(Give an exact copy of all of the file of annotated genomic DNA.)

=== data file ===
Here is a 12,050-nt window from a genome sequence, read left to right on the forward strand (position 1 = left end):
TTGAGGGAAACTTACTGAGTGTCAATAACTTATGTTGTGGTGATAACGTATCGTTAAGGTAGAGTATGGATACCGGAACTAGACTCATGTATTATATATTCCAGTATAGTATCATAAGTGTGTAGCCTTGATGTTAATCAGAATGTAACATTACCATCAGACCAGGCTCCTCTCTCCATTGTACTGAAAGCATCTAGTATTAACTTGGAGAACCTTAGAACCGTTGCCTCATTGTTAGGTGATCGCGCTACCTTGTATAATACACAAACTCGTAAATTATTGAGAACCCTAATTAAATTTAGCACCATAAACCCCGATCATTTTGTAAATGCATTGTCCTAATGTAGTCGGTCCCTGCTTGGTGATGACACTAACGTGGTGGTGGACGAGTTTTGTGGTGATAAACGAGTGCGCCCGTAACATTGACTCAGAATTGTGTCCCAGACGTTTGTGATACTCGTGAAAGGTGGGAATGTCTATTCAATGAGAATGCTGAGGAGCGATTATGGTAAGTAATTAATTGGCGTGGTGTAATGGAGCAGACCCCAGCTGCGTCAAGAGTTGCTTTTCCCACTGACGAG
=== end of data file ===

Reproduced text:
Here is a 12,050-nt window from a genome sequence, read left to right on the forward strand (position 1 = left end):
TTGAGGGAAACTTACTGAGTGTCAATAACTTATGTTGTGGTGATAACGTATCGTTAAGGTAGAGTATGGATACCGGAACTAGACTCATGTATTATATATTCCAGTATAGTATCATAAGTGTGTAGCCTTGATGTTAATCAGAATGTAACATTACCATCAGACCAGGCTCCTCTCTCCATTGTACTGAAAGCATCTAGTATTAACTTGGAGAACCTTAGAACCGTTGCCTCATTGTTAGGTGATCGCGCTACCTTGTATAATACACAAACTCGTAAATTATTGAGAACCCTAATTAAATTTAGCACCATAAACCCCGATCATTTTGTAAATGCATTGTCCTAATGTAGTCGGTCCCTGCTTGGTGATGACACTAACGTGGTGGTGGACGAGTTTTGTGGTGATAAACGAGTGCGCCCGTAACATTGACTCAGAATTGTGTCCCAGACGTTTGTGATACTCGTGAAAGGTGGGAATGTCTATTCAATGAGAATGCTGAGGAGCGATTATGGTAAGTAATTAATTGGCGTGGTGTAATGGAGCAGACCCCAGCTGCGTCAAGAGTTGCTTTTCCCACTGACGAG